It was when she first trained as an intellectual disability (ID) nurse at Stewarts Hospital and later worked at the Daughters of Charity Service, working with older people, that Mary McCarron realised there was so much about this population that we didn’t understand.
As she later trained as a general nurse at James Connolly Hospital, Blanchardstown, she met people who were being admitted with an ID. But what she was seeing was that many people in the general hospital didn’t fully understand how to support this population or what their needs were. And she felt continually drawn back to how she could make change in this area.
In the late 1990s, Prof McCarron was one of the first nurses in the country to be offered a clinical fellowship by the Health Research Board to study, and this became the lightning rod for her transformative research that would have such an impact on people’s lives. She credits the long-term support of the Health Research Board and the Department of Health for her success as a woman in science.
Prof McCarron, who has just completed her second term as Dean of the Faculty of Health Sciences at Trinity College, is the first woman and the first nurse to have ever held such a role at the university. She is a Fellow of Trinity College Dublin and author of over 100 publications on ageing. Her PhD focused on understanding the needs of people with Down syndrome across the continuum of dementia, with a focus on pursuing how our services might improve to make people’s lives better.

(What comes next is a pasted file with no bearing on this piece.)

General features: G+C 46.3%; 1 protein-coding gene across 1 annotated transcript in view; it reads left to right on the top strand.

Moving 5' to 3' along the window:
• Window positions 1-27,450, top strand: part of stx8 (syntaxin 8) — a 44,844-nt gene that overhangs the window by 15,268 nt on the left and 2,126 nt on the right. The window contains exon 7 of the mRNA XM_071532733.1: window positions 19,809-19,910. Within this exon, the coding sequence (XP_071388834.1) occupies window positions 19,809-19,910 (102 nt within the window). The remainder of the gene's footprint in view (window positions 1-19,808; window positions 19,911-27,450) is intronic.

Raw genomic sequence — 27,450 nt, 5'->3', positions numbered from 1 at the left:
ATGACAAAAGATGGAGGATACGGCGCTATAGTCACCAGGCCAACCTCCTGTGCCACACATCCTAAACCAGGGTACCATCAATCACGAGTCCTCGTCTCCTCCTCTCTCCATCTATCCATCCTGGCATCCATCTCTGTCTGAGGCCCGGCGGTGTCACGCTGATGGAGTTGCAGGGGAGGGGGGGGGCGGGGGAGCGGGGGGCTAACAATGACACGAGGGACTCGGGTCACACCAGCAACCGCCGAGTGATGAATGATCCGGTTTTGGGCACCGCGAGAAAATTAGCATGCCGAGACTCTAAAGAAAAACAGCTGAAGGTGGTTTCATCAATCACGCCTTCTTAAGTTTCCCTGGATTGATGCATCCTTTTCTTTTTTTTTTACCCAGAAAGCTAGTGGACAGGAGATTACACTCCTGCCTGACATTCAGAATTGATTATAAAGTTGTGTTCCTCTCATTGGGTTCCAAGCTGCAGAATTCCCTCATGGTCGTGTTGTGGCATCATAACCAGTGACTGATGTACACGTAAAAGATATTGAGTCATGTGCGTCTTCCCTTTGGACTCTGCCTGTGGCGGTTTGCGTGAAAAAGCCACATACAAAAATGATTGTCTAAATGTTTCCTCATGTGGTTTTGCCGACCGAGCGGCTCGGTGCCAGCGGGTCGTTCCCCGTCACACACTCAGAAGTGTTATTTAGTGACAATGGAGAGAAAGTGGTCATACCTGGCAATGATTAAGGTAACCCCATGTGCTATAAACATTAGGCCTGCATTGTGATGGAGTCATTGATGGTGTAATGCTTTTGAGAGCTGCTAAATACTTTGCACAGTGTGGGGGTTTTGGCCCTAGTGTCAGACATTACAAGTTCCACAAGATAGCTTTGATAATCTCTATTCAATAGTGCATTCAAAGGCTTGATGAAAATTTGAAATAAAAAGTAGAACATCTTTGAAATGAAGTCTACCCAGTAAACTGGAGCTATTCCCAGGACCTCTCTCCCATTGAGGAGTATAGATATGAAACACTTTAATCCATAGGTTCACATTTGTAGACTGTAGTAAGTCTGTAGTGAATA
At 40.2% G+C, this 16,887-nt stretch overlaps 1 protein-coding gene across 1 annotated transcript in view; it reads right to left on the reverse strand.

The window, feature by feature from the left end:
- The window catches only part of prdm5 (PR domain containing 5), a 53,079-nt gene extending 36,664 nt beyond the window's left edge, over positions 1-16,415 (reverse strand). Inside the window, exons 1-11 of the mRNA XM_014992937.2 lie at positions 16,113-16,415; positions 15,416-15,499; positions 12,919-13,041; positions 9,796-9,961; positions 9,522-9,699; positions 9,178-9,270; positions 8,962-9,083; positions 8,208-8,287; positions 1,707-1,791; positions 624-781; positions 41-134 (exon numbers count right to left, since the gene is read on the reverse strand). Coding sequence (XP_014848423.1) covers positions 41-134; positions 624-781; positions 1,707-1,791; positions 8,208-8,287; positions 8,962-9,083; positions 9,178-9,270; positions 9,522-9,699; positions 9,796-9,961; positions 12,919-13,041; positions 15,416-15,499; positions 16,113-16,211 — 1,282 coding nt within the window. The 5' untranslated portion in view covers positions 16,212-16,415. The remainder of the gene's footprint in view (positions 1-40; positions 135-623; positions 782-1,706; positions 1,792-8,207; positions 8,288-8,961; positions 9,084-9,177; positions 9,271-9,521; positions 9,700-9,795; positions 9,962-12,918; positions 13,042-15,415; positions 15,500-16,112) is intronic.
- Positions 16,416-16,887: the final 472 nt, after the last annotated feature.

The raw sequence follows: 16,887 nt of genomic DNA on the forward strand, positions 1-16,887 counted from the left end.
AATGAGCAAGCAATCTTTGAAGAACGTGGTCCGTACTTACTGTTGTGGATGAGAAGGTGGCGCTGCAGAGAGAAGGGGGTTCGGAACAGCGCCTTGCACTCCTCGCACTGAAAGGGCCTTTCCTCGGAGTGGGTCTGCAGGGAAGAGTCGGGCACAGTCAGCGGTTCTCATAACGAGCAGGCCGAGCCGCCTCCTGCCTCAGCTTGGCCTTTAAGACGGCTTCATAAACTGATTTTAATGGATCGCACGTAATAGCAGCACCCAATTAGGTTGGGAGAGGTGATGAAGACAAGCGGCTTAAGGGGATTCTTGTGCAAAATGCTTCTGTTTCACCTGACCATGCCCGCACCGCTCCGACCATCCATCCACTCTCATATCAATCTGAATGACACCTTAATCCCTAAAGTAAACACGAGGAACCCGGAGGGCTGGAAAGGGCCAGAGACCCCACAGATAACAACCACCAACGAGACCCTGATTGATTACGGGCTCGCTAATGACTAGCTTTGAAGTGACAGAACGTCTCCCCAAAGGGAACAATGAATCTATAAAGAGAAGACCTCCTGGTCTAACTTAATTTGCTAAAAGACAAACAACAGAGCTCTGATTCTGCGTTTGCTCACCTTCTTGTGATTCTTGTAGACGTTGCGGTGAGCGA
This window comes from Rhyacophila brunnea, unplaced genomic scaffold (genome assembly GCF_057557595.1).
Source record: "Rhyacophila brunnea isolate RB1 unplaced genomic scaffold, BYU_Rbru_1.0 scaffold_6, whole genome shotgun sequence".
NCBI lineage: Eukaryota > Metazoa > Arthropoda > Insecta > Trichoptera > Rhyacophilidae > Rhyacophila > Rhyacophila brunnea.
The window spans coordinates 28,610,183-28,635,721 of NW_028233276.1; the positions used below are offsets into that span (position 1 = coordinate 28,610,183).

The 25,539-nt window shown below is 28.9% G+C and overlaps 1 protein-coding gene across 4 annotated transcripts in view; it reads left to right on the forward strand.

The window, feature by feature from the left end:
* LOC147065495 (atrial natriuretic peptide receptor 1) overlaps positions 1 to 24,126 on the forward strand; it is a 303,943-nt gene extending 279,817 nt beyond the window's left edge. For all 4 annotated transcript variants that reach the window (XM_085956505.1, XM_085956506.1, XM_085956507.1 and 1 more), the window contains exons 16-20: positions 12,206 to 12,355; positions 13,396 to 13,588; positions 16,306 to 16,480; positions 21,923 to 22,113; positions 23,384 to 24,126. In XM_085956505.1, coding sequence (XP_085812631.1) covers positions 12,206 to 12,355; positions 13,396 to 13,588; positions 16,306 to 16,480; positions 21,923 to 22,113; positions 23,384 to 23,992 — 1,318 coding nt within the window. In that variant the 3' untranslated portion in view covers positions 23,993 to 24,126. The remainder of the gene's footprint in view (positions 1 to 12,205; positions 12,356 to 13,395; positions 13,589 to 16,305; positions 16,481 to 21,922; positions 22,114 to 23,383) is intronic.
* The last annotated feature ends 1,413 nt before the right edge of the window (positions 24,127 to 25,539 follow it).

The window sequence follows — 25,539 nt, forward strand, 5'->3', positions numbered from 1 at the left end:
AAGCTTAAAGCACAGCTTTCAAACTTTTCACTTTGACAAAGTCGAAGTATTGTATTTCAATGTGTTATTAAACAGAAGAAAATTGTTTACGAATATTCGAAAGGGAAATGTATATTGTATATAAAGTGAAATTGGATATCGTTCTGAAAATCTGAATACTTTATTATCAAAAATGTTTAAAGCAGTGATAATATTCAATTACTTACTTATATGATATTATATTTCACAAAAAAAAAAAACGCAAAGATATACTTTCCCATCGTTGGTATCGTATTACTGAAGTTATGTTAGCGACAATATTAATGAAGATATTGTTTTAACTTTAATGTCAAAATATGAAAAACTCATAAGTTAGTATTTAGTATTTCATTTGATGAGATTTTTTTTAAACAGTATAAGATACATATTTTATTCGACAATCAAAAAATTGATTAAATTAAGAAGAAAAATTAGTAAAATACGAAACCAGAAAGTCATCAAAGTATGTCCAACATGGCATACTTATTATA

That initial research showed that people ageing with Down syndrome were the largest genetically predisposed group to develop dementia.
This led her to ask the question: what does this mean for care? And what more do we need to know about the experiences, joys and risks of ageing for people with an ID?
Prof McCarron is also the founder of the first ever longitudinal comparative study on ageing in persons with ID, known as IDS-TILDA. Earlier this year, she received the first Health Research Board Impact Award in recognition of how her research has transformed the health, care and living environments for people with ID and dementia.
The dementia-specific service, which she established at the Daughters of Charity Services, is now recognised as a world leader in dementia diagnosis and post-diagnostic support, with specifically designed care homes having won numerous awards.
Starting at the coalface of working with people with ID, even as she moved into the hallowed halls of Trinity College, she remained very close to what was happening in services to support people with ID.
“That is unusual in academia because sometimes when people move into an institution like a university, the biggest risk is you lose touch with what’s happening out in the real world,” says Prof McCarron.
“I have continued to work very closely with people with intellectual disabilities throughout my research and with those who are providing care for them. That has kept me focused. It has kept me grounded in what the real issues are and to try to understand how we might be able to make real change.
“I remember a mother coming from Tralee in Co Kerry to meet me with her son. She had written and called in desperation, looking for help around what was happening to her son, who was in his early 50s. She came on a train to meet with me. I walked them back to Heuston Station and watched the distress on both their faces.
“This man was at advanced mid-stage dementia and his mother was in her 80s. I thought, ‘How did this happen in a wealthy country like Ireland? Why do we place the burden of finding care on this woman and her son and force them to endure this journey trying to get help?’ That day, I vowed to try to change that,” she says.